However, like some semi-gelatinous clabber, it remains debatable whether it has truly solidified into a modern literary genre.  Nevertheless, it amuses me to believe that it could exist as a distinct collection of absurdist weirdness, surrealist satire and cosmic horror.  In other words, just the kind of stuff I like.

Genre, Short Stories, Writing Tips

Short Stories

When it comes to fiction, it’s an interesting fact that size matters.  I’ve been thinking about this because I recently downloaded Dubliners, James Joyce’s collection of stories, from Gutenberg and have been rereading the stories on my phone.  (Yes, my phone, whatevs).

It’s funny to think, but there was a time when you could find a short story in most any periodical, and they were even somewhat culturally relevant.  Some speculate the internet will lead to a Renaissance for short fiction, but it hasn’t materialized.  And may never.

Novels sell so much better that it has engendered an entire genre of collections of (occasionally very vaguely) interconnected short stories that get called novels. You see more an more of these things all the time.  I believe if Dubliners was published today, it would have been marketed as “Dubliners: A Novel,” just to garner sales.

But, of course, the difference between short stories, novellas and novels is about much more than length.  Reading Kurt Vonnegut’s advice on how to write short stories, I’m tempted to say the difference is in digression.

Usually a really effective short story does not digress from its main objective, and it delivers its meaning in a single bold stroke of insight.  But a novel can go all over the place.  In this way some novels really do end up like a collection of short stories, although, of course, there is usually some ultimate coherence.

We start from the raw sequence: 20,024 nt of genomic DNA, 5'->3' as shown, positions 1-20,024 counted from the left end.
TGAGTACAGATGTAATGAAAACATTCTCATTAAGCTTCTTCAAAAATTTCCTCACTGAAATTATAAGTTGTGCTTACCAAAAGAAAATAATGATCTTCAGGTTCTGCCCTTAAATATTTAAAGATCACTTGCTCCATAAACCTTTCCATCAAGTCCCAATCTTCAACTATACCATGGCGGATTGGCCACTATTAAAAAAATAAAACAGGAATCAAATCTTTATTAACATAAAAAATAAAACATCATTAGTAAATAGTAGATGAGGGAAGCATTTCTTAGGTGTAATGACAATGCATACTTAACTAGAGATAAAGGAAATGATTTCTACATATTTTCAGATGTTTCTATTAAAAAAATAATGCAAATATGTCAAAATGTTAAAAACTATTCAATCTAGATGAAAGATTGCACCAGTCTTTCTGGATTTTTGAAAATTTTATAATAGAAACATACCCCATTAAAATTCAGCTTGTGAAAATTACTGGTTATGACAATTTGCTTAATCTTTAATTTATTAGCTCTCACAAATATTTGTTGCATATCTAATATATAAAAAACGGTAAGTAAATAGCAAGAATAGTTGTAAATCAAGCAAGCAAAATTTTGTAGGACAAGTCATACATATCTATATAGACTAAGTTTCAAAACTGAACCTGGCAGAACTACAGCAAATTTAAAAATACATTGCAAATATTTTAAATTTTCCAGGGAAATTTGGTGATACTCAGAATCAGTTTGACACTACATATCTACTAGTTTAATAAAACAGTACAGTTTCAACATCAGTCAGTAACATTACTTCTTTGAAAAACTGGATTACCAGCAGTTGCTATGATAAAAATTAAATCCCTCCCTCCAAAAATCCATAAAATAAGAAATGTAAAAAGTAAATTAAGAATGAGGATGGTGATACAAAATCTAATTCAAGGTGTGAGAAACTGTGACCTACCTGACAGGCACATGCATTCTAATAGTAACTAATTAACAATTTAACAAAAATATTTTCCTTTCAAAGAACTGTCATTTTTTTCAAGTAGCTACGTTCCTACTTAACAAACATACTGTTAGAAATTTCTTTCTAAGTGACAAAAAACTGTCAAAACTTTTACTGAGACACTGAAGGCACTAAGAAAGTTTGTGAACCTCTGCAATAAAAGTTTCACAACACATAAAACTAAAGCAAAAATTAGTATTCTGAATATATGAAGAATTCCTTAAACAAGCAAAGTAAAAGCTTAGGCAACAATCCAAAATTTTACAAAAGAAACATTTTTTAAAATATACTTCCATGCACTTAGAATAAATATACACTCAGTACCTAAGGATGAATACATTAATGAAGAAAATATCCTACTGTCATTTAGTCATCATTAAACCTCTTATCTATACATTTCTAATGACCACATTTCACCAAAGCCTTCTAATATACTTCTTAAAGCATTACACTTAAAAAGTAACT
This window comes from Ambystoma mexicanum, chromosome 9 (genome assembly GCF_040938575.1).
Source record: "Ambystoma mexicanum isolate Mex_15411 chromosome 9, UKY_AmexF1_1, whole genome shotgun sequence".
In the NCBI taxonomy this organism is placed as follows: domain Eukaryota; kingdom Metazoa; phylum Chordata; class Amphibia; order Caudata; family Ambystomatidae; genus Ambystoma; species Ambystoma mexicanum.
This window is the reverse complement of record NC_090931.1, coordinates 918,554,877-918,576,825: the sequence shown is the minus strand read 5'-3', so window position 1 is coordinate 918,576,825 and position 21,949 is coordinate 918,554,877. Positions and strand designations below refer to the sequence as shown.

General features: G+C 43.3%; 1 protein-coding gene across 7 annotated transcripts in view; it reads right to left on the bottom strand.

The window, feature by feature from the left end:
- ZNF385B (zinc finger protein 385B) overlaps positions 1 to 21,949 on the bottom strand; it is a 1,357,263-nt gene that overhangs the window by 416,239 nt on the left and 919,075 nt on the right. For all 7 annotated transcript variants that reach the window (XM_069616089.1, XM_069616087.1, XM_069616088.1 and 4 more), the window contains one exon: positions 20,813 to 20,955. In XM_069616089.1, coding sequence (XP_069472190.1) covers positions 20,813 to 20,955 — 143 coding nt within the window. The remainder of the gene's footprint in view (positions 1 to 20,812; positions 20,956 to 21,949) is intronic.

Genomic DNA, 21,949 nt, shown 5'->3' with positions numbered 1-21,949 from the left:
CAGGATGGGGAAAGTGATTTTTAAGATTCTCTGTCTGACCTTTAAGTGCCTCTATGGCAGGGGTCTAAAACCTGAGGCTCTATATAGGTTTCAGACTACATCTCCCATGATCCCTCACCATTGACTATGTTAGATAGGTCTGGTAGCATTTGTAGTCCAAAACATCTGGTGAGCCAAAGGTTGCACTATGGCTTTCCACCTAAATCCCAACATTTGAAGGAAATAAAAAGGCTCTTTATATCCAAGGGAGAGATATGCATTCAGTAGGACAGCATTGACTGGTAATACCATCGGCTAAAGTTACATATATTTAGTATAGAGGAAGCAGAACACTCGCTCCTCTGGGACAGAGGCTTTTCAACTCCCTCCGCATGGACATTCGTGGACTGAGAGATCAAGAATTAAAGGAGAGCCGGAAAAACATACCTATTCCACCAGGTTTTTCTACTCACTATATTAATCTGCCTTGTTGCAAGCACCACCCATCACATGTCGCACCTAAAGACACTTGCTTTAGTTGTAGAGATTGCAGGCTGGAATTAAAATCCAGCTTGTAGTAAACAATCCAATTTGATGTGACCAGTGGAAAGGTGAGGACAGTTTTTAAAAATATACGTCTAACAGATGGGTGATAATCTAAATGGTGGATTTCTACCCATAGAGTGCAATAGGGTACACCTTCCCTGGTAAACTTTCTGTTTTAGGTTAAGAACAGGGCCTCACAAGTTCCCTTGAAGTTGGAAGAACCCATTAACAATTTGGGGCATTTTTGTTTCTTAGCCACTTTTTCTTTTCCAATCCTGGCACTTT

That said, there are more than a few ways to bring focus to the short story genre. Atlantic Monthly Fiction Editor C. Michael Curtis has detailed a couple of the main ways:

A short story can “work” in a number of ways, depending on the author’s intentions.  Some stories, the ones I tend to admire most, are “dynamic.”  That is, they move forward toward a resolution of some kind, and have a fulcrum, or transforming moment, for which the author prepares us, and toward which the action of the story is plainly directed.  This transforming moment provides a change of some sort: a concrete change of circumstance, an illuminating and life-altering insight, a moment of clarity, an authentic glimpse of the self, or the like.

The other familiar story type is “static,” or rooted in the moment.  Such stories are meant to explore “How Things Are,” rather than where they’re going or ought to go.  They depend upon shrewdness of insight, elasticity of language, a gift for weaving together apparently disparate elements into a revealing and organic whole.  They illuminate problems rather than follow characters toward decisive action, and many are both shrewd about human behavior, and entertaining in their use of language and paradox.